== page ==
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What Is Growth Accounting?

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  • Written By: Pranav Reddy
  • Edited By: Angela B.
  • Last Modified Date: 29 September 2014
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Growth accounting is a methodology that was first introduced by American economist Robert Solow. This methodology is commonly used by economists to measure the role various factors play in economic growth. It can also be used to analyze future long-term growth patterns based on a number of changes in the global economic environment. Thus, it has become an important tool in economic analysis and has helped identify what production strategies help increase economic growth.

Growth accounting essentially breaks down an economy’s entire output into three variables — changes in capital, labor, and total productivity. Two of these components, capital and labor, directly control observable factors of growth or decline in an economy under the rules of the growth accounting model. Total factor productivity, on the other hand, is not directly observable. Thus, other techniques, which will be explained later, must be used to account for the total factor productivity.

The mathematics involved in growth accounting is based on proportions of growth. If the proportional growth rates of capital, labor, and total economic output are known, then the growth accounting equation is able to calculate the rate of the growth of total factor productivity. This is an extremely important function of growth accounting, because total factor productivity is unobservable and needs to be calculated mathematically.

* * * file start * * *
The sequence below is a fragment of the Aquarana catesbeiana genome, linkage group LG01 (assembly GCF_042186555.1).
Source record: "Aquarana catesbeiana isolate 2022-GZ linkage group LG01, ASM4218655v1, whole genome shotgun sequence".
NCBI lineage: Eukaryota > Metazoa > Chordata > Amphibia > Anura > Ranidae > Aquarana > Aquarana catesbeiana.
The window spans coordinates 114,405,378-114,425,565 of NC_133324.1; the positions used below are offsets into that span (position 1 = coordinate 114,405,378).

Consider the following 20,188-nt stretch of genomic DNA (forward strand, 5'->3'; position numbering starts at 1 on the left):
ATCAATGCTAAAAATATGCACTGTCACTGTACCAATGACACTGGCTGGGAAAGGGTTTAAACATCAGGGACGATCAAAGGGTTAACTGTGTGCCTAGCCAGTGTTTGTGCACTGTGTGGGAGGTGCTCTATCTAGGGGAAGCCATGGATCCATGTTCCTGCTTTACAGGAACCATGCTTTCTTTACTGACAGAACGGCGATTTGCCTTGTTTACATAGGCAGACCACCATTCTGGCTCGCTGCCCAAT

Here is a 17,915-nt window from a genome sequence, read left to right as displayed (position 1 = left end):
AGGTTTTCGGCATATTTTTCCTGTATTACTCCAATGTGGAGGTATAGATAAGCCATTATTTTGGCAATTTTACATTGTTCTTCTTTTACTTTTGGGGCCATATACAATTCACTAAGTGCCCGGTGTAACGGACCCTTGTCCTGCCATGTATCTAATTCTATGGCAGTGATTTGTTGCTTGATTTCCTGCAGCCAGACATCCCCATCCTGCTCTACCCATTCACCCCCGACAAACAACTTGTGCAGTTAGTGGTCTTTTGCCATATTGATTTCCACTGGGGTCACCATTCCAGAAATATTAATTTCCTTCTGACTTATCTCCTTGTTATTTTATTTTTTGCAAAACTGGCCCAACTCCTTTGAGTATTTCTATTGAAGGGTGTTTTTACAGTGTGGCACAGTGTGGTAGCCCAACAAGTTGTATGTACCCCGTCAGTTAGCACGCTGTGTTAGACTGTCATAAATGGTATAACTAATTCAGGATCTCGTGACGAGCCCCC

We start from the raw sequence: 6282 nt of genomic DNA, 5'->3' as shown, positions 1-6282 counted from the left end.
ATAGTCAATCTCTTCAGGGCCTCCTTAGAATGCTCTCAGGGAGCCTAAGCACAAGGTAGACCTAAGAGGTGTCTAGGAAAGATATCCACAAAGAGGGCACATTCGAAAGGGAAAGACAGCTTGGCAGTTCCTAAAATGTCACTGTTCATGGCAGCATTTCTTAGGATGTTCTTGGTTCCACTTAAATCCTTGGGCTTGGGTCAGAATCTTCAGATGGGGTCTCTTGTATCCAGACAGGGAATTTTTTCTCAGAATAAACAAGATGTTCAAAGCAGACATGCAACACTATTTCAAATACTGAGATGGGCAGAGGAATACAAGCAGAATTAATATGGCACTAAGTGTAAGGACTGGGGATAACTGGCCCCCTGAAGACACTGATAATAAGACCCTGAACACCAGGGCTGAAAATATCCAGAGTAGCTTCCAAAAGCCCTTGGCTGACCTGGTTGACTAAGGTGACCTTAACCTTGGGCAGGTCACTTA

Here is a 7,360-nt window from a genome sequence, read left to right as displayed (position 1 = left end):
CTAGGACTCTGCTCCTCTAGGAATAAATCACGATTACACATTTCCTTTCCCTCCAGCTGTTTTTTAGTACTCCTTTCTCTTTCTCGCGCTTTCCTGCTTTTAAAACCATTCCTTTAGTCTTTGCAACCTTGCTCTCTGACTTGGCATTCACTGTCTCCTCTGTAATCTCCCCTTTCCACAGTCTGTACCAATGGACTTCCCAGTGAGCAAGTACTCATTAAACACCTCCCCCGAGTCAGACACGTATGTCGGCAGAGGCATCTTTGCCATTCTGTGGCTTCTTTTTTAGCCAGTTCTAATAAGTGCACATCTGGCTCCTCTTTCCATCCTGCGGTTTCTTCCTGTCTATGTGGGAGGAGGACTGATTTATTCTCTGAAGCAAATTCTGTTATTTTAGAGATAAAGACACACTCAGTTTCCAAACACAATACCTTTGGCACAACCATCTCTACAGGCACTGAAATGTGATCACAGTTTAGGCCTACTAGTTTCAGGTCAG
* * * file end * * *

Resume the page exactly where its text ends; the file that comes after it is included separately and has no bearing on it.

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Any parts of the Gross Domestic Product (GDP) that are the result of the unobservable aspect of total factor productivity are called Solow residuals. These residuals can be attributed to technological progress that leads to increases in productivity. Technology in growth accounting is not limited to machinery but also includes labor organization, government regulation, and literacy levels. Thus, technological progress is very loosely defined, which allows for the inclusion of multiple factors economists would normally not take into account. In addition, with technological progress, manufacturers and producers are able to get more output with the same amount of input, which leads to much higher levels of productivity.

Growth accounting is a technique that has been applied to virtually every economy in the world. By applying this method, we are able to make observations on how governments can stimulate growth through domestic policy changes. The most common observation is the fact that not all economic growth can be accounted for by changes in capital, population, labor force, and other directly observable factors. Thus, loosely defined technological advances do, in fact, increase productivity levels. These increases eventually result in economic growth on a national level.

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